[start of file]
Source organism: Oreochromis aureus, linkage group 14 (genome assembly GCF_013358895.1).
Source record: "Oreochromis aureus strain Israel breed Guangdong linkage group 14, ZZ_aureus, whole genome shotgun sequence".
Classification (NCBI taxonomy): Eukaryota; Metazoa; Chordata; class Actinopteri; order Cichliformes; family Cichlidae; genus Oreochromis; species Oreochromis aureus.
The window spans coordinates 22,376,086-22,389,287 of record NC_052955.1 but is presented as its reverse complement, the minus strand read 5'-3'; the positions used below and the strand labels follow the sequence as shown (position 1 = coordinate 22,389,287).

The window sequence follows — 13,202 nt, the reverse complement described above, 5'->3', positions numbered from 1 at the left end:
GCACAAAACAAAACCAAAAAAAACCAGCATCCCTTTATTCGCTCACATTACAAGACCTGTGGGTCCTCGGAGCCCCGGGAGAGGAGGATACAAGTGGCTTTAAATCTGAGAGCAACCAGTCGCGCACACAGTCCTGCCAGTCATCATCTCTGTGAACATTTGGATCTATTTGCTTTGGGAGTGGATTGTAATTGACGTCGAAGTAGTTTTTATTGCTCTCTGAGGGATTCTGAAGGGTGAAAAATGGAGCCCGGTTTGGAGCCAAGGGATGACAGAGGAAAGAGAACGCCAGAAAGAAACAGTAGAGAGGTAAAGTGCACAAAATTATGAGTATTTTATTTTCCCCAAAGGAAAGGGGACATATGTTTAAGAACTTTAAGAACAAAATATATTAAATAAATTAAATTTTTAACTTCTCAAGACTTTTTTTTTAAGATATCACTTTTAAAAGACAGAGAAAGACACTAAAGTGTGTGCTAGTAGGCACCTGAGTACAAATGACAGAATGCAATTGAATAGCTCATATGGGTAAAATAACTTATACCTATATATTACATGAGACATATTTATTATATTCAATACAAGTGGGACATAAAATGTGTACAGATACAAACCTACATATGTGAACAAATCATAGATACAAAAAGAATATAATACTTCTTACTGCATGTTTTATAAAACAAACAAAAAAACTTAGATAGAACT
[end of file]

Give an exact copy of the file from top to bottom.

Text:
Source organism: Oreochromis aureus, linkage group 14 (genome assembly GCF_013358895.1).
Source record: "Oreochromis aureus strain Israel breed Guangdong linkage group 14, ZZ_aureus, whole genome shotgun sequence".
Classification (NCBI taxonomy): Eukaryota; Metazoa; Chordata; class Actinopteri; order Cichliformes; family Cichlidae; genus Oreochromis; species Oreochromis aureus.
The window spans coordinates 22,376,086-22,389,287 of record NC_052955.1 but is presented as its reverse complement, the minus strand read 5'-3'; the positions used below and the strand labels follow the sequence as shown (position 1 = coordinate 22,389,287).

The window sequence follows — 13,202 nt, the reverse complement described above, 5'->3', positions numbered from 1 at the left end:
GCACAAAACAAAACCAAAAAAAACCAGCATCCCTTTATTCGCTCACATTACAAGACCTGTGGGTCCTCGGAGCCCCGGGAGAGGAGGATACAAGTGGCTTTAAATCTGAGAGCAACCAGTCGCGCACACAGTCCTGCCAGTCATCATCTCTGTGAACATTTGGATCTATTTGCTTTGGGAGTGGATTGTAATTGACGTCGAAGTAGTTTTTATTGCTCTCTGAGGGATTCTGAAGGGTGAAAAATGGAGCCCGGTTTGGAGCCAAGGGATGACAGAGGAAAGAGAACGCCAGAAAGAAACAGTAGAGAGGTAAAGTGCACAAAATTATGAGTATTTTATTTTCCCCAAAGGAAAGGGGACATATGTTTAAGAACTTTAAGAACAAAATATATTAAATAAATTAAATTTTTAACTTCTCAAGACTTTTTTTTTAAGATATCACTTTTAAAAGACAGAGAAAGACACTAAAGTGTGTGCTAGTAGGCACCTGAGTACAAATGACAGAATGCAATTGAATAGCTCATATGGGTAAAATAACTTATACCTATATATTACATGAGACATATTTATTATATTCAATACAAGTGGGACATAAAATGTGTACAGATACAAACCTACATATGTGAACAAATCATAGATACAAAAAGAATATAATACTTCTTACTGCATGTTTTATAAAACAAACAAAAAAACTTAGATAGAACT